Many maritime disputes are motivated by material factors like oil, gas, and fishing stocks. Weaker countries tend to insist on sovereignty claims, at the risk of stretching legal definitions, while those with access to resources are inclined to maintain the status quo. The Timor-Leste-Australia dispute shows how sovereign claims risk weakening the international sea regime.
Zones delineated in the 1989 Timor Gap Treaty

The dispute between Australia and Timor-Leste provides an interesting example of how different states view maritime entitlements and the relationship between sea and sovereignty. This long-running dispute was fundamentally over maritime boundary delimitation in the Timor Sea and the development and resource-sharing of oil and gas deposits. Timor-Leste linked maritime boundaries to its sovereign identity, equating sea area with land territory in a process of “maritime territorialization.” In contrast, Australia did not view incomplete maritime boundaries as meaningful to its capacity to act and identify as a fully sovereign actor.

Sovereignty and the Sea

The hallmark of modern sovereign states is exclusive sovereignty over defined territory. According to the 1933 Montevideo Convention on the Rights and Duties of States, a state possesses the following qualities: a permanent population; a defined territory (i.e. land); government; and capacity to enter into relations with other states.1 Maritime space, however, beyond the three-nautical-mile (nm) “cannon-shot rule,” was long regarded as a global commons.

Over time, new normative frameworks have increasingly superseded the concept of freedom of the seas. The United Nations Convention on the Law of the Sea (UNCLOS), completed in 1982, introduced a regime that provided new incentives for states to extend the concept of sovereignty seawards. It brought about new disputes on overlapping jurisdictions and radically transformed and complicated boundary negotiations and entitlements.

The UNCLOS regime created distinctions between sovereignty and sovereign rights, wherein sovereignty refers to jurisdiction and rights refer to entitlements that fall short of “full sovereignty.”2 In providing differentiated zones of entitlement, UNCLOS changed the nature of the oceans as a global commons that cannot be possessed by one state. Increasingly, sovereign rights in these differentiated zones are becoming conflated with sovereignty (i.e. absolute jurisdiction).

Increasingly, sovereign rights in these differentiated zones are becoming conflated with sovereignty.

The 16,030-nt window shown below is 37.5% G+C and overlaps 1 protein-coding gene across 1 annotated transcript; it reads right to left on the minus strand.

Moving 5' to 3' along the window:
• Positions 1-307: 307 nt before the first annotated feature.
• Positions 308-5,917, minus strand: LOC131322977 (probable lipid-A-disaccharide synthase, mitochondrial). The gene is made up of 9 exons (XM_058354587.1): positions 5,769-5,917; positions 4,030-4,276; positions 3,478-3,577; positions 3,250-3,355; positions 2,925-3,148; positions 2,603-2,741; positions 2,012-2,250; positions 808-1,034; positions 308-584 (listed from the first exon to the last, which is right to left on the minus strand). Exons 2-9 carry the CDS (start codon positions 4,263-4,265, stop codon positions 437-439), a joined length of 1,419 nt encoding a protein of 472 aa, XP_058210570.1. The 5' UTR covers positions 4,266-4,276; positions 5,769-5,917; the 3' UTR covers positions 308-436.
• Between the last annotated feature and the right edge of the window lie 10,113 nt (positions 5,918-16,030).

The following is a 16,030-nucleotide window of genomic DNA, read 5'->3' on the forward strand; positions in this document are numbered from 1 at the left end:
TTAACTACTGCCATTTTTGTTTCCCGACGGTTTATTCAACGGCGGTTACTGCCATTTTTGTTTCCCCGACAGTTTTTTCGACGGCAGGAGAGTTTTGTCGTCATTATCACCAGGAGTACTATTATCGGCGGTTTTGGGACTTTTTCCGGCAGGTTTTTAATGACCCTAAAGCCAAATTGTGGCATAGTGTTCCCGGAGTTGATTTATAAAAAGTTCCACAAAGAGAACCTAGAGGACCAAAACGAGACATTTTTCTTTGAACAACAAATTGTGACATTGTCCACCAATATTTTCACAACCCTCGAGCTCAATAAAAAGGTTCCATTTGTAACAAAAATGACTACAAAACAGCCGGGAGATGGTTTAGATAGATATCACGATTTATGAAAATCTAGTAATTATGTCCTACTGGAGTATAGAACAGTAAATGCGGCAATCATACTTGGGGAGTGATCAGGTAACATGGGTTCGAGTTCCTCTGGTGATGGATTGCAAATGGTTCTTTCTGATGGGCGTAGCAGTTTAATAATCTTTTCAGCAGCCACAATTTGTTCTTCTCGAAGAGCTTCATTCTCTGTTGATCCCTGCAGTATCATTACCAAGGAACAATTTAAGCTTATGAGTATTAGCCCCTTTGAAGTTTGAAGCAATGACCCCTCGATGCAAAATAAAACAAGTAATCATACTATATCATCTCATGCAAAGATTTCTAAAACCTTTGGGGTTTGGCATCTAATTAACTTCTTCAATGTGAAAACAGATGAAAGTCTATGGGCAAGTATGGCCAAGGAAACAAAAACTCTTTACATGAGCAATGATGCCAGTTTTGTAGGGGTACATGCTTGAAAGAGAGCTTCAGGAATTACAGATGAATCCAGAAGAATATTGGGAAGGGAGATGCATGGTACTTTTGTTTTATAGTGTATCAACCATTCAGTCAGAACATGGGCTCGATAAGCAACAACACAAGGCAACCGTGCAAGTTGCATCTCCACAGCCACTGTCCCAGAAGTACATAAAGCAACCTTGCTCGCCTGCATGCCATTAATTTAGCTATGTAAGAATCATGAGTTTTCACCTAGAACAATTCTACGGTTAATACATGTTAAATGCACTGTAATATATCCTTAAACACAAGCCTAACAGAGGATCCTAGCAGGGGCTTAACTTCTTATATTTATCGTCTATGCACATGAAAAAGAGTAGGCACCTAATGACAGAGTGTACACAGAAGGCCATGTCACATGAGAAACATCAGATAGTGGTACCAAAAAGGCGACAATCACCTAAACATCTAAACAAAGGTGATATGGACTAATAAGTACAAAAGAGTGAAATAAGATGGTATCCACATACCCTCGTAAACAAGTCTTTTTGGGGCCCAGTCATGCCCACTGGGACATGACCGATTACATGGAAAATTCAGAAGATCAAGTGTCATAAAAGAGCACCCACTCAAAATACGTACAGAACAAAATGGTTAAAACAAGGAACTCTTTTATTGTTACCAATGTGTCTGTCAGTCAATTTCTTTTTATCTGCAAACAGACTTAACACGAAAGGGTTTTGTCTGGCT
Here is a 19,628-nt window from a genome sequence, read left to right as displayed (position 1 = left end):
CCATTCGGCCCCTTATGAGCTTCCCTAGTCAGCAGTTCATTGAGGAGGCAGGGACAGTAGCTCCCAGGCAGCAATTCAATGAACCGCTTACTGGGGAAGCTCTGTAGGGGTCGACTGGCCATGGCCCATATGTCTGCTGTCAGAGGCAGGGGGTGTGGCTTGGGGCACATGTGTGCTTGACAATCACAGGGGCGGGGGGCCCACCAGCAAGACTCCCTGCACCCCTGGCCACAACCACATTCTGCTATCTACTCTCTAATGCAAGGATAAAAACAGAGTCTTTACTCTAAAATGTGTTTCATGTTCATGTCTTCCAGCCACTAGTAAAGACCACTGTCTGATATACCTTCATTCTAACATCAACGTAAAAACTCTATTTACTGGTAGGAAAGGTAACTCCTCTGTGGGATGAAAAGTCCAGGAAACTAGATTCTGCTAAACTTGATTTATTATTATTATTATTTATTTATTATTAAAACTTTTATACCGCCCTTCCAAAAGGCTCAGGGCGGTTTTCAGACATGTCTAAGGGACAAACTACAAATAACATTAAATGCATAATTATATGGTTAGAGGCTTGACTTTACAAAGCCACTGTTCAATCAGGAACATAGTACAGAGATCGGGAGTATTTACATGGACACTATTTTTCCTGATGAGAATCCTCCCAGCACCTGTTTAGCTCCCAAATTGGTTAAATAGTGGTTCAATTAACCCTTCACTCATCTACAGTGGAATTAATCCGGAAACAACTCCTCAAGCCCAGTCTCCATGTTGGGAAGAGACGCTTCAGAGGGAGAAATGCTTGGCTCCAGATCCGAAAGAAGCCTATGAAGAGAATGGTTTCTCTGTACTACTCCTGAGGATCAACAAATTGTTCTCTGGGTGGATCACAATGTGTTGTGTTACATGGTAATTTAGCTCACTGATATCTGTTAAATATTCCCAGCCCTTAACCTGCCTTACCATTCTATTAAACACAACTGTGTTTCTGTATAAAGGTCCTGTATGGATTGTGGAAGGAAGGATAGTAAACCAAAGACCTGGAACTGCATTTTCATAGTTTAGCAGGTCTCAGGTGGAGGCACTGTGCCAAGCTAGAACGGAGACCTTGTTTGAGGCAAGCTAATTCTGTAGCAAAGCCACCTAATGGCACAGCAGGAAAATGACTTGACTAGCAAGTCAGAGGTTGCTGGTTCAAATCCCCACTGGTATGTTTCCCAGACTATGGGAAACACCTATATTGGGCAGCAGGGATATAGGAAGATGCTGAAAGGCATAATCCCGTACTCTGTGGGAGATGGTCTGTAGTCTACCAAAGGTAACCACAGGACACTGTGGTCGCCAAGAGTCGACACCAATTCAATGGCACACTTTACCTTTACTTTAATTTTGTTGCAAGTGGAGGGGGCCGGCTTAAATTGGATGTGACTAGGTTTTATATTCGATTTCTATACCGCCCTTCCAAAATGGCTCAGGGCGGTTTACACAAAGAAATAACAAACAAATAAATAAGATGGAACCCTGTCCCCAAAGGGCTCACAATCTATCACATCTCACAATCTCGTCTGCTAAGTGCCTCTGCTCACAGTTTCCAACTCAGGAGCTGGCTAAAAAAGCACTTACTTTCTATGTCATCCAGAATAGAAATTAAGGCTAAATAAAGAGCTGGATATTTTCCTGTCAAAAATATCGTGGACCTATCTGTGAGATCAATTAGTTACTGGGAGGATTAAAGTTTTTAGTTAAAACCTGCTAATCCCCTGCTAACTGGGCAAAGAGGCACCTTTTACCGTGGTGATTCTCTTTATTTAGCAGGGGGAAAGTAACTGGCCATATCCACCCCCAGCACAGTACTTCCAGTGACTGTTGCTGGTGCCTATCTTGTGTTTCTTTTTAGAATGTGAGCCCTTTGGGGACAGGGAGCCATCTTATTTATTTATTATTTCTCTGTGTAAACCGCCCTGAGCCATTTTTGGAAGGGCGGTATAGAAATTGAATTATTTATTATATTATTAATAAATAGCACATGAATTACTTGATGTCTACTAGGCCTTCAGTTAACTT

The Timor Sea Dispute

The Timor Sea dispute did not involve “territory” as traditionally conceived, such as rocks in the case of the South China and East China Seas. This dispute refers to both continental shelf and exclusive economic zone entitlements. In Timor-Leste’s public diplomacy, this purported sea “territory” became increasingly linked to and conflated with state sovereignty.

Both Australia and Timor-Leste claimed a sea area referred to as the Timor Gap. The Gap came to be when Australia and Indonesia signed treaties in 1971 and 1972 that created two boundaries between their coastlines. At the time, eastern Timor was occupied by Portugal, which refused to participate in delimitation. Throughout the negotiations with Indonesia, Australia’s position was that the Timor Trough—a 3500-meter trench 40 nautical miles from the coastline of Timor-Leste—was the dividing line between two continental shelves.

In this pre-UNCLOS period, the 1958 Continental Shelf Treaty supported Australia’s position. Canberra continued to argue that the principle of “natural prolongation” dictated that any maritime boundary should be drawn much closer to Timor-Leste’s coastline in line with a purported continental shelf after Timor-Leste’s independence referendum. Timor-Leste, on the other hand, argued that a median line should be drawn between the two states, reflecting contemporary maritime law under UNCLOS.

Yet, Australia removed itself from the compulsory jurisdiction of the International Court of Justice and International Tribunal for the Law of the Sea relating to maritime boundary delimitation, three months before Timor-Leste became independent. This meant that Timor-Leste could not take Australia to an international court to resolve the maritime boundary issue. Following the formation of a 2006 treaty known as Certain Maritime Arrangements in the Timor Sea (CMATS)—which placed a moratorium on boundary delimitation for 50 years—Australia refused to re-enter boundary negotiations, stating its preference for maintaining existing treaty arrangements.